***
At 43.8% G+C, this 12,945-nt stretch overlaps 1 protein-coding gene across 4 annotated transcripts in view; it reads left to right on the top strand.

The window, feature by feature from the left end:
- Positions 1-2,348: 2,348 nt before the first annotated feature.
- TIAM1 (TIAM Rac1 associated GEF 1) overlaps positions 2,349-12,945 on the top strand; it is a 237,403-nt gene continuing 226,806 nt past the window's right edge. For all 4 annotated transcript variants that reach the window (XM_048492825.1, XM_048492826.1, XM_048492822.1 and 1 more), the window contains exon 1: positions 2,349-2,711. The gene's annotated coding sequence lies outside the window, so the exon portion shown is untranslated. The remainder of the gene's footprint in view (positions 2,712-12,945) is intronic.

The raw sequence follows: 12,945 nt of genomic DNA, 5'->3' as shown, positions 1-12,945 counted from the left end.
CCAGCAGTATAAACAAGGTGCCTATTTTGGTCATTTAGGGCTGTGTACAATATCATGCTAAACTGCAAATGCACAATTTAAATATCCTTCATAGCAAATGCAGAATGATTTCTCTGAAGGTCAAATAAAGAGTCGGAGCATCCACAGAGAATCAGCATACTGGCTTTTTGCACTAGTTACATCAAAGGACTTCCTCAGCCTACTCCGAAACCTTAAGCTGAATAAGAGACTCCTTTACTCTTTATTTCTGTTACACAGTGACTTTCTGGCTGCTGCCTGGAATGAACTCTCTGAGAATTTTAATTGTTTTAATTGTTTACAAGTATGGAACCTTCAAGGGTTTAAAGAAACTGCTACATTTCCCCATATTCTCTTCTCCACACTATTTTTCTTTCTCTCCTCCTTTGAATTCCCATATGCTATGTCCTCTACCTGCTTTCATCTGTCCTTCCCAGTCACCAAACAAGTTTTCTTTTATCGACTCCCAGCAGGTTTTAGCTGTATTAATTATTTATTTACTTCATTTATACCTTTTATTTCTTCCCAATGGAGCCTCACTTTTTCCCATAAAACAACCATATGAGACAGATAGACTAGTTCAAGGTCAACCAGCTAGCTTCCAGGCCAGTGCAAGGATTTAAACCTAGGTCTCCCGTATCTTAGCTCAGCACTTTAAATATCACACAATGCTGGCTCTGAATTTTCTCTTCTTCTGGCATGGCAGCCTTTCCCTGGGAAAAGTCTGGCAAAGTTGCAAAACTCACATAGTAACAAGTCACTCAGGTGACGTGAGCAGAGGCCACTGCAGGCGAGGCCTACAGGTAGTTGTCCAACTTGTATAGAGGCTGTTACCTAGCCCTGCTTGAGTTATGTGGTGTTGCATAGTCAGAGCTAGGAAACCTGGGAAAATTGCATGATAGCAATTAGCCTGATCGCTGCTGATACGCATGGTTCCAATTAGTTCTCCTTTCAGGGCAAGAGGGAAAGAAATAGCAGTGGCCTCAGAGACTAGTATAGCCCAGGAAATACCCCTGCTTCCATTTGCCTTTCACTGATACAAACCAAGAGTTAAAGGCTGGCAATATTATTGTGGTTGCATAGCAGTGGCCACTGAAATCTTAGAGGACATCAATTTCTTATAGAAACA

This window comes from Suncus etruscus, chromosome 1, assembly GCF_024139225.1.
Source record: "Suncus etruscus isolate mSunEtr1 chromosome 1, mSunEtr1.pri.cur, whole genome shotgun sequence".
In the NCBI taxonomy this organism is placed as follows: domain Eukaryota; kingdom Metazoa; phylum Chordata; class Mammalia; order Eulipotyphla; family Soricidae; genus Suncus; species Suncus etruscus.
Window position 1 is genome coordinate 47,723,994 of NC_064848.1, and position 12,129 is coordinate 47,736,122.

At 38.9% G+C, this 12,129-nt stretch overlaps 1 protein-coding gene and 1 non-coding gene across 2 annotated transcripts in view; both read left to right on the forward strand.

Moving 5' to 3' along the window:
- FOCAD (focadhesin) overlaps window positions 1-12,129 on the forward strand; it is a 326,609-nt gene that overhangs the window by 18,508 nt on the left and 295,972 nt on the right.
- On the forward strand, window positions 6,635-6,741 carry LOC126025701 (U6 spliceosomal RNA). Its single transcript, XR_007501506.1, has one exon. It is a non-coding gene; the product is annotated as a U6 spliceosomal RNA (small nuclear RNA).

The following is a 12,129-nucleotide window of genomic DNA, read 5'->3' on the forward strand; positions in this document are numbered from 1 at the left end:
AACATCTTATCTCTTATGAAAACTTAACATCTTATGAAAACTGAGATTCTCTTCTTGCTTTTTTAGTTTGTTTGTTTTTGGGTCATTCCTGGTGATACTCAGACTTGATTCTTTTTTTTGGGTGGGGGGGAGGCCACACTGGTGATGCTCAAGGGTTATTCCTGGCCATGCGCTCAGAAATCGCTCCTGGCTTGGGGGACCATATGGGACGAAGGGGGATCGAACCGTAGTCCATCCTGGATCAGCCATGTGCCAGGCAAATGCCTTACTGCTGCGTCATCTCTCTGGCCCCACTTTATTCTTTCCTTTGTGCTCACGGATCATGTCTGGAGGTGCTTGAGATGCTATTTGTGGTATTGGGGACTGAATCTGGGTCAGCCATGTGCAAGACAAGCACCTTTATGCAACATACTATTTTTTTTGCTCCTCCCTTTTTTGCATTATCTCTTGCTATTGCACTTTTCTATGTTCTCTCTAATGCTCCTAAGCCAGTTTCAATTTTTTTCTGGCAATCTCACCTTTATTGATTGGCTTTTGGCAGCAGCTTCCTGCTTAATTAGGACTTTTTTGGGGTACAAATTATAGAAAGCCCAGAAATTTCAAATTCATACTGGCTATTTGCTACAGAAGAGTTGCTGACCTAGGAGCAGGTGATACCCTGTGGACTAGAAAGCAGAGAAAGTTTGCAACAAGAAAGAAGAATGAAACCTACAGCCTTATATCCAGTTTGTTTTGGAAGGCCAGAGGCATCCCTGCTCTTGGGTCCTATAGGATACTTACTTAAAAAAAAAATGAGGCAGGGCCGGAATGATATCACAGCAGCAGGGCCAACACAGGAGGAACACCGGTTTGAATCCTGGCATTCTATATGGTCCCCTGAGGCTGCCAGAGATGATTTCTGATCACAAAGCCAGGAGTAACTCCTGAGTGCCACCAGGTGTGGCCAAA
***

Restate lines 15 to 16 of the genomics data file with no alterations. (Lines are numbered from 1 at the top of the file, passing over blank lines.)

The following is a 12,129-nucleotide window of genomic DNA, read 5'->3' on the forward strand; positions in this document are numbered from 1 at the left end:
AACATCTTATCTCTTATGAAAACTTAACATCTTATGAAAACTGAGATTCTCTTCTTGCTTTTTTAGTTTGTTTGTTTTTGGGTCATTCCTGGTGATACTCAGACTTGATTCTTTTTTTTGGGTGGGGGGGAGGCCACACTGGTGATGCTCAAGGGTTATTCCTGGCCATGCGCTCAGAAATCGCTCCTGGCTTGGGGGACCATATGGGACGAAGGGGGATCGAACCGTAGTCCATCCTGGATCAGCCATGTGCCAGGCAAATGCCTTACTGCTGCGTCATCTCTCTGGCCCCACTTTATTCTTTCCTTTGTGCTCACGGATCATGTCTGGAGGTGCTTGAGATGCTATTTGTGGTATTGGGGACTGAATCTGGGTCAGCCATGTGCAAGACAAGCACCTTTATGCAACATACTATTTTTTTTGCTCCTCCCTTTTTTGCATTATCTCTTGCTATTGCACTTTTCTATGTTCTCTCTAATGCTCCTAAGCCAGTTTCAATTTTTTTCTGGCAATCTCACCTTTATTGATTGGCTTTTGGCAGCAGCTTCCTGCTTAATTAGGACTTTTTTGGGGTACAAATTATAGAAAGCCCAGAAATTTCAAATTCATACTGGCTATTTGCTACAGAAGAGTTGCTGACCTAGGAGCAGGTGATACCCTGTGGACTAGAAAGCAGAGAAAGTTTGCAACAAGAAAGAAGAATGAAACCTACAGCCTTATATCCAGTTTGTTTTGGAAGGCCAGAGGCATCCCTGCTCTTGGGTCCTATAGGATACTTACTTAAAAAAAAAATGAGGCAGGGCCGGAATGATATCACAGCAGCAGGGCCAACACAGGAGGAACACCGGTTTGAATCCTGGCATTCTATATGGTCCCCTGAGGCTGCCAGAGATGATTTCTGATCACAAAGCCAGGAGTAACTCCTGAGTGCCACCAGGTGTGGCCAAA